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Ok, thanks for all the responses, I do use CalMag once a once in my fertilizing regimen, but I usually only give about 20ppm. I use rain water so other than whatever is coming off my roof into the rain barrel there isn’t much minerals in the water. Usually my rain water is between 4-18ppm depending on the time of year and then I add 80-100ppm of MSU and then once a month 20ppm of CalMag. I think I’ll be adding some oyster shell to my mix in my next repots.
 
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One thing I’d like to offer RE: calcium: I’ve noticed that I see some negative effects when I feed Cal-Mag to plants during heat waves. I’ve gotten screwed 3 times by feeding and then suddenly the forecast changes and it’s blazing, which means temps of 90F+ in my house. I do Ray’s K-lite but then I supplement Cal-Mag a few times in March to May, then a few times late September to November. Oyster shell I do once a year, mid spring. So much of it washes out that I wonder how much of a benefit it actually provides.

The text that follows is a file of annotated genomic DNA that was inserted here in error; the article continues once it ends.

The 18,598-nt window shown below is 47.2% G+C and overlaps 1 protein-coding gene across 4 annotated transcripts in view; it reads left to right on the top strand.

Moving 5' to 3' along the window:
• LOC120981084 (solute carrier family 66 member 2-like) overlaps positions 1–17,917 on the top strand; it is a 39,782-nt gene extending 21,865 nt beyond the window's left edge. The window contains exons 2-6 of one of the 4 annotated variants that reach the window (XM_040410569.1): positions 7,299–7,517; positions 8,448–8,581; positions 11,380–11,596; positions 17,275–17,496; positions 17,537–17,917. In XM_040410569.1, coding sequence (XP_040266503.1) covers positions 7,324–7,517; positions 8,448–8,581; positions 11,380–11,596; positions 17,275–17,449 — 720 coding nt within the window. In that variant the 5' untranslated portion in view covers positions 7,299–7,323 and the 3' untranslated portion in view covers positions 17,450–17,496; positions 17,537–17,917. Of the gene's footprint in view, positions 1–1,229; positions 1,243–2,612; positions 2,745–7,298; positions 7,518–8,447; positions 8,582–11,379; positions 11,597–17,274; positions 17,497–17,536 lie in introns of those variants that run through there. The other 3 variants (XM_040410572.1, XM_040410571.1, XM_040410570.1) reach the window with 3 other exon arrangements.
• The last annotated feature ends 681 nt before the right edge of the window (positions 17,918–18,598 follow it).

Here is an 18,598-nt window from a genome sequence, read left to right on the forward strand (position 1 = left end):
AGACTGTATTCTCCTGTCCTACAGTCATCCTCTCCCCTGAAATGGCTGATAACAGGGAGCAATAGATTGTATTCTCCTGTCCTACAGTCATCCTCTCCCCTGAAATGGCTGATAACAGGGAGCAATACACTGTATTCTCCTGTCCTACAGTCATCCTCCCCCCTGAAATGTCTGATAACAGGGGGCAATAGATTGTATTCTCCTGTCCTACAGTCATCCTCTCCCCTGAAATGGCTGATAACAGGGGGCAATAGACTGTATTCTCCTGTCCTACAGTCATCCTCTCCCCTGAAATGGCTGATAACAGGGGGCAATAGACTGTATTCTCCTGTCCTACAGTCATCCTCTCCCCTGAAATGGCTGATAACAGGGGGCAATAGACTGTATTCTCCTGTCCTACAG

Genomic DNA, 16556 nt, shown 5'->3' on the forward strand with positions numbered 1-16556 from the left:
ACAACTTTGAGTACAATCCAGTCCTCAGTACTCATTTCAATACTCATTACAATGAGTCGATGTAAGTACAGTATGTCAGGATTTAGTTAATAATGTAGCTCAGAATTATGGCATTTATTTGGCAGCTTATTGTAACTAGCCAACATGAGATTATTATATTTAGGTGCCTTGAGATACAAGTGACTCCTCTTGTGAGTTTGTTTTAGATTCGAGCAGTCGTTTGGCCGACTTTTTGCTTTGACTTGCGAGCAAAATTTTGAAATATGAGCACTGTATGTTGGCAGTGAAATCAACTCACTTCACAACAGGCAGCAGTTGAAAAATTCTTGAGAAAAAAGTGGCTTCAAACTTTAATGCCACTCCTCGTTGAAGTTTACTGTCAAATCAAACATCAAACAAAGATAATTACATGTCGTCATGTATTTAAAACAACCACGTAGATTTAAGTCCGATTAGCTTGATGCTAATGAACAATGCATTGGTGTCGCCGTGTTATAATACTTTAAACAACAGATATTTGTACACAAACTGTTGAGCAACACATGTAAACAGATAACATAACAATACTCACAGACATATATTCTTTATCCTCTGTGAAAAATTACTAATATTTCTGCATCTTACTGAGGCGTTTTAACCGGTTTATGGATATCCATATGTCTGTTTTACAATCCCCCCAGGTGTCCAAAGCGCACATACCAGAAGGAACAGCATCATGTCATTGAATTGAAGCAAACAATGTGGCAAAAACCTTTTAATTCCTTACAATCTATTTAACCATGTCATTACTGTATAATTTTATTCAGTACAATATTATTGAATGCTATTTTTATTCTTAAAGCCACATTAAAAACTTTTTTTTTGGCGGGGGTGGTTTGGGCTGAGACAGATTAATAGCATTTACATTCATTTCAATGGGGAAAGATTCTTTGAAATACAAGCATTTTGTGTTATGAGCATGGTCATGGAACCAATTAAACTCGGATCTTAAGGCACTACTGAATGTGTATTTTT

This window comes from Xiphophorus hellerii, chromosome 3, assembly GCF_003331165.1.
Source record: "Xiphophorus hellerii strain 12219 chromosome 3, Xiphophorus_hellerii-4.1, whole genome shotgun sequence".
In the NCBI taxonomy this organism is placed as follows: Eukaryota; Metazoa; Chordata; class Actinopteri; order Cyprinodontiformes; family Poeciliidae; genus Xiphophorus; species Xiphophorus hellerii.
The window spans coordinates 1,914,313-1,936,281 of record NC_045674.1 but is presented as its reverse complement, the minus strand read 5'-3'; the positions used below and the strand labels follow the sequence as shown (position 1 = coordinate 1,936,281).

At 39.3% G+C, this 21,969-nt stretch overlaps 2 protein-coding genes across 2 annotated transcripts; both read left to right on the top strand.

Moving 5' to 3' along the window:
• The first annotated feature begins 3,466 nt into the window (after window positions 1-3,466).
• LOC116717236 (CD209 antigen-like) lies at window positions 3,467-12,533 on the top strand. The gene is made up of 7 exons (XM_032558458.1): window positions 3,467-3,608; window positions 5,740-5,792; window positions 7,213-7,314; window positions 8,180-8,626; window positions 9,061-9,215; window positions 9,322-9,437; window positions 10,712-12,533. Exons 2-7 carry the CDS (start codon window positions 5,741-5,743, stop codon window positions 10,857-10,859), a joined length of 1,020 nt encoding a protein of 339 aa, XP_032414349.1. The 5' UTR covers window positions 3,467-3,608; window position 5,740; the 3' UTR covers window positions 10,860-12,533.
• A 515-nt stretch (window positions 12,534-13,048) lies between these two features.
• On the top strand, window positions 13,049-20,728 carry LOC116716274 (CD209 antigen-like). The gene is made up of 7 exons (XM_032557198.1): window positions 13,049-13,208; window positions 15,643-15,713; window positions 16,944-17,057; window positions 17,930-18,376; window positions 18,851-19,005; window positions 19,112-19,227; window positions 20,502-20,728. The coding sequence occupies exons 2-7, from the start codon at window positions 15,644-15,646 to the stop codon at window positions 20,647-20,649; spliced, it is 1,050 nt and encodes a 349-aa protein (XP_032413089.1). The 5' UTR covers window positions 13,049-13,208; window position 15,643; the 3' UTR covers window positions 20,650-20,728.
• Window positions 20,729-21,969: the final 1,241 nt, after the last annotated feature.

Ray

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I’m not sure how much we can put into whether a plant is growing in calcarious or non-calcarious substrate needs more calcium or not. There is likely a great deal more to how plants came to be growing in a particular location than the availability of a single mineral.

Phosphorus compounds are typically quite insoluble in calcarious substrates, so maybe plants’ preference is a desire to avoid that, rather than a desire for more Ca. (Frankly, I think that’s less likely, as calcium is more critical to growth, but I can’t definitively rule it out, either.)

Tissue analysis doesn’t tell us if a plant “needs” something, it only tells us what it has gotten.

There are plants that grow on granitic outcroppings, but there is no evidence they need extra silica.

I’ll add that I have grown plants on that list that are “calcicolous” and not, side-by-side, using an identical inert medium and fed under the same nutritional regimen, and they have done well.

One thing I’m unclear about - does a dose of oyster shell really play the Ca-supplement or pH-stabilization role we think it does? Oyster shell is pretty insoluble in water.